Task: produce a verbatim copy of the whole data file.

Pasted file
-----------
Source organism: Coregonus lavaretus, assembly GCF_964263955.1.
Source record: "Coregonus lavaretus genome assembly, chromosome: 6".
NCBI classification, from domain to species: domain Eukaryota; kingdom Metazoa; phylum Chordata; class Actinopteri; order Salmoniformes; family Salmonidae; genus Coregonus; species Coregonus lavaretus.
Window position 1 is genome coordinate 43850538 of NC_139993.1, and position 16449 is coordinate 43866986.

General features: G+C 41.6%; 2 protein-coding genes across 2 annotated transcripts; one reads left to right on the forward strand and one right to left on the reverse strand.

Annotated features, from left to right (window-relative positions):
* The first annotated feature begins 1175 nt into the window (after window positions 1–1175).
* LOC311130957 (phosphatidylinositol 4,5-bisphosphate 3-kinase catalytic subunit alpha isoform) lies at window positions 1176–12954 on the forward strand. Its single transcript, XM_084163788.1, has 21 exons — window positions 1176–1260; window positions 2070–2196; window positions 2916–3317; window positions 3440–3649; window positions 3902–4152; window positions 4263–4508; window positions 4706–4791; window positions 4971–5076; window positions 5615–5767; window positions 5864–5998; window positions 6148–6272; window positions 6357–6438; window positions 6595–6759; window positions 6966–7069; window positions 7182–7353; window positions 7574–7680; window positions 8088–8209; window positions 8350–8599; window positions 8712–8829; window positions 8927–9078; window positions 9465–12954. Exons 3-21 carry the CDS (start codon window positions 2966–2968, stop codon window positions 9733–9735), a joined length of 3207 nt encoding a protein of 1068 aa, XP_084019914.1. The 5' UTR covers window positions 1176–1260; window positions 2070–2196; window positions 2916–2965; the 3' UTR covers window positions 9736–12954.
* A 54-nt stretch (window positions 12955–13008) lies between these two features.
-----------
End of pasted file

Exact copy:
Source organism: Coregonus lavaretus, assembly GCF_964263955.1.
Source record: "Coregonus lavaretus genome assembly, chromosome: 6".
NCBI classification, from domain to species: domain Eukaryota; kingdom Metazoa; phylum Chordata; class Actinopteri; order Salmoniformes; family Salmonidae; genus Coregonus; species Coregonus lavaretus.
Window position 1 is genome coordinate 43850538 of NC_139993.1, and position 16449 is coordinate 43866986.

General features: G+C 41.6%; 2 protein-coding genes across 2 annotated transcripts; one reads left to right on the forward strand and one right to left on the reverse strand.

Annotated features, from left to right (window-relative positions):
* The first annotated feature begins 1175 nt into the window (after window positions 1–1175).
* LOC311130957 (phosphatidylinositol 4,5-bisphosphate 3-kinase catalytic subunit alpha isoform) lies at window positions 1176–12954 on the forward strand. Its single transcript, XM_084163788.1, has 21 exons — window positions 1176–1260; window positions 2070–2196; window positions 2916–3317; window positions 3440–3649; window positions 3902–4152; window positions 4263–4508; window positions 4706–4791; window positions 4971–5076; window positions 5615–5767; window positions 5864–5998; window positions 6148–6272; window positions 6357–6438; window positions 6595–6759; window positions 6966–7069; window positions 7182–7353; window positions 7574–7680; window positions 8088–8209; window positions 8350–8599; window positions 8712–8829; window positions 8927–9078; window positions 9465–12954. Exons 3-21 carry the CDS (start codon window positions 2966–2968, stop codon window positions 9733–9735), a joined length of 3207 nt encoding a protein of 1068 aa, XP_084019914.1. The 5' UTR covers window positions 1176–1260; window positions 2070–2196; window positions 2916–2965; the 3' UTR covers window positions 9736–12954.
* A 54-nt stretch (window positions 12955–13008) lies between these two features.